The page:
A special provision of the Fair Labor Standards Act allows hospitals and other health care institutions to average employee hours over a 14-day period instead of the usual single workweek overtime basis. Last week, the Department of Labor’s Wage and Hour Division issued an opinion letter that provides a liberal interpretation of facilities able to use this pay method.
In the letter, a residential youth care facility asked whether it could employ the averaging method despite the fact that it is not a hospital or skilled nursing facility. The FLSA language applies this method to facilities “primarily engaged in the care of the sick, the aged, or the mentally ill.”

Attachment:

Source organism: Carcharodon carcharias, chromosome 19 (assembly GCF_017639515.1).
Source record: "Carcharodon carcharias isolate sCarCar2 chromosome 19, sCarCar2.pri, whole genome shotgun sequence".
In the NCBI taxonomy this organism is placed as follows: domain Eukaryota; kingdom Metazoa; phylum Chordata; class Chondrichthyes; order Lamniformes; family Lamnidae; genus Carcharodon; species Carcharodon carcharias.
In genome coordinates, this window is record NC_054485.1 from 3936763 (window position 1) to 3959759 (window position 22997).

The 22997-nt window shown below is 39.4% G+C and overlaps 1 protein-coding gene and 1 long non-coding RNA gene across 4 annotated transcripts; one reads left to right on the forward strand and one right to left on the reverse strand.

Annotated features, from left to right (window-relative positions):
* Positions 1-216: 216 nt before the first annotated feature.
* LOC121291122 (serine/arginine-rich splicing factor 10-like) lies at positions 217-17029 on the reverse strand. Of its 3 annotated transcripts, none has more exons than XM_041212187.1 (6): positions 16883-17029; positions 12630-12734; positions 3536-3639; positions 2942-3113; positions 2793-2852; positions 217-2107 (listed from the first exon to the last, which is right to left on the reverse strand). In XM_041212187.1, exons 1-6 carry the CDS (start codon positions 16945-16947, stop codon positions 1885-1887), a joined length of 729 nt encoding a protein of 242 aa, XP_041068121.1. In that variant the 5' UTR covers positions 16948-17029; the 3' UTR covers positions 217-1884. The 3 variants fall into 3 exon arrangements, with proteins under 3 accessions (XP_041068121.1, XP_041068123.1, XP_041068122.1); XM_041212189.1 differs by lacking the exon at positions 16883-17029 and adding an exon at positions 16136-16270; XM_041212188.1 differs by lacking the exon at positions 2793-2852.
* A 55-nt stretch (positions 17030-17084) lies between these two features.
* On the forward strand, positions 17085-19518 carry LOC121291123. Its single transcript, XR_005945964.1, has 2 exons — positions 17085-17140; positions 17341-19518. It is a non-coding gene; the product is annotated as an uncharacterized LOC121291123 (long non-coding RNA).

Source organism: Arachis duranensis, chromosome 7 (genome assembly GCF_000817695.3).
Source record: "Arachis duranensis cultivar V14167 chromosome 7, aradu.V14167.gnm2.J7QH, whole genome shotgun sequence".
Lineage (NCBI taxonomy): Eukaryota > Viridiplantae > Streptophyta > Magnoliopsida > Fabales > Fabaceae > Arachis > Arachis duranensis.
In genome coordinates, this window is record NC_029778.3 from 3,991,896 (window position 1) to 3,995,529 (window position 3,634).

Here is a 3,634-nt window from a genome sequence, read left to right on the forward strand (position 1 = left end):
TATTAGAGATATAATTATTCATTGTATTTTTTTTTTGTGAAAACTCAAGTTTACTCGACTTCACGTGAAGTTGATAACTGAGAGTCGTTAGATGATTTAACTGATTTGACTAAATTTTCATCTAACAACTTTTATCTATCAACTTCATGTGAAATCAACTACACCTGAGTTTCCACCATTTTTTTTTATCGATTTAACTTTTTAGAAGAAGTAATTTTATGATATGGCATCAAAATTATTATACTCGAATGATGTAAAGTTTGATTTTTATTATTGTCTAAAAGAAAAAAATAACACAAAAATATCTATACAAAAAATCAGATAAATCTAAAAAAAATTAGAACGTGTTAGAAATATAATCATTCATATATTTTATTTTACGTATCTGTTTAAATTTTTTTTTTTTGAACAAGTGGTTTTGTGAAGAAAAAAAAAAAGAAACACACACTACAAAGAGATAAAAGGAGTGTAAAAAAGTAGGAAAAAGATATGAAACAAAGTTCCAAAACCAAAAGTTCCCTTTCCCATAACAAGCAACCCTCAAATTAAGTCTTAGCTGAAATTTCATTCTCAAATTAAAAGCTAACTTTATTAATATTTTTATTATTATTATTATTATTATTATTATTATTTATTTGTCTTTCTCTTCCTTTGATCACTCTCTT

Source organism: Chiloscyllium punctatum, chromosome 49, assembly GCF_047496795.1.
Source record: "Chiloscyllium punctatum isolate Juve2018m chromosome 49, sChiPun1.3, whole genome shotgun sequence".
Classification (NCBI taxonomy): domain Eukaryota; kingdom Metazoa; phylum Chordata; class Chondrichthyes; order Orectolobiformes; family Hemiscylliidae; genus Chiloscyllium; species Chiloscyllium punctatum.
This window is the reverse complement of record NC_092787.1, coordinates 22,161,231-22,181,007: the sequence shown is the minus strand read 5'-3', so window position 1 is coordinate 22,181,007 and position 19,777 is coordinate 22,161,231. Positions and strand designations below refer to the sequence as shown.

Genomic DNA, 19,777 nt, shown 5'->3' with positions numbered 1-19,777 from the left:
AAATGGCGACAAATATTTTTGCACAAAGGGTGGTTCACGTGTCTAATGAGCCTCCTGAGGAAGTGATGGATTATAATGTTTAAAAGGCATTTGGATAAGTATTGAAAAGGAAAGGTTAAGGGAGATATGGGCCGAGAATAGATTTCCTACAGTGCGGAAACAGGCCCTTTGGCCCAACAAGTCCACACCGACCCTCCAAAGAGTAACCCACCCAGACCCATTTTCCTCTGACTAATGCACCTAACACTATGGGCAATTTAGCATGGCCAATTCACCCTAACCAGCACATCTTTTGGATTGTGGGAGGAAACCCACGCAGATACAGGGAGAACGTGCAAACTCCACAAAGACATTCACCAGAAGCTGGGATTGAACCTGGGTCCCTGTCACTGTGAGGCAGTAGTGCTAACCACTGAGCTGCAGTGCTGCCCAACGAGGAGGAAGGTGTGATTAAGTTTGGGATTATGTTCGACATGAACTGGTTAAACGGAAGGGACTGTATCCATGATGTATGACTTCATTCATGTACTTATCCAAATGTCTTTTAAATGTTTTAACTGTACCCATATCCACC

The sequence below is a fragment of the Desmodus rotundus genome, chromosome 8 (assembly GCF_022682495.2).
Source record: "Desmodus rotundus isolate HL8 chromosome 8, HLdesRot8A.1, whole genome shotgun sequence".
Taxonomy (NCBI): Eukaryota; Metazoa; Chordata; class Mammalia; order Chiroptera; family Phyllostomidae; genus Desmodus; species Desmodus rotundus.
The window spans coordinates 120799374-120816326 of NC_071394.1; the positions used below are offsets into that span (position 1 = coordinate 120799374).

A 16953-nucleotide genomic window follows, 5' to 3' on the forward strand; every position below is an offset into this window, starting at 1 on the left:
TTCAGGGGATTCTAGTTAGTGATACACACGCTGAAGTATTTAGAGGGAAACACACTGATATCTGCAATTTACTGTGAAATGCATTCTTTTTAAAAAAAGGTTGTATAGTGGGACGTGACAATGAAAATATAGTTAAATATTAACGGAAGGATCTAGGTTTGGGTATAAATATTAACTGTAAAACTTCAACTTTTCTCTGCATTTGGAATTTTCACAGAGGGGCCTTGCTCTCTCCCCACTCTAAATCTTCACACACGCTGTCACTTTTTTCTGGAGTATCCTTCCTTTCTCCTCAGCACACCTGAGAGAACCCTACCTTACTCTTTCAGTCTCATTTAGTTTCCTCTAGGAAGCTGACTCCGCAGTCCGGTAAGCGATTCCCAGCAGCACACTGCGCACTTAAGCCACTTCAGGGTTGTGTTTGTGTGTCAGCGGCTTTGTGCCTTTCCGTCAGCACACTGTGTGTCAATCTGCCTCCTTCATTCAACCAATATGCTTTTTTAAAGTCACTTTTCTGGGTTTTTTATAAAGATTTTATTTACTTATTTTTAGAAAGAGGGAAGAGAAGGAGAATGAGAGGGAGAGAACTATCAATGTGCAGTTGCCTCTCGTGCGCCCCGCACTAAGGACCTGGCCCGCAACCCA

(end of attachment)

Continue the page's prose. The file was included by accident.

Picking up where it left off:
DOL responded that residential care facilities that provide non-critical care to patients who live on-site would qualify, as would facilities that care for emotionally disturbed persons and those that provide therapy to most residents through a licensed physician. While DOL does not conclude that the youth care facility in question meets this test, many of these types of residential care operations would qualify under this definition. Residential care employers that could qualify for the 14-day averaging method may want to check with legal counsel to determine if this allows more flexible scheduling without incurring overtime obligations.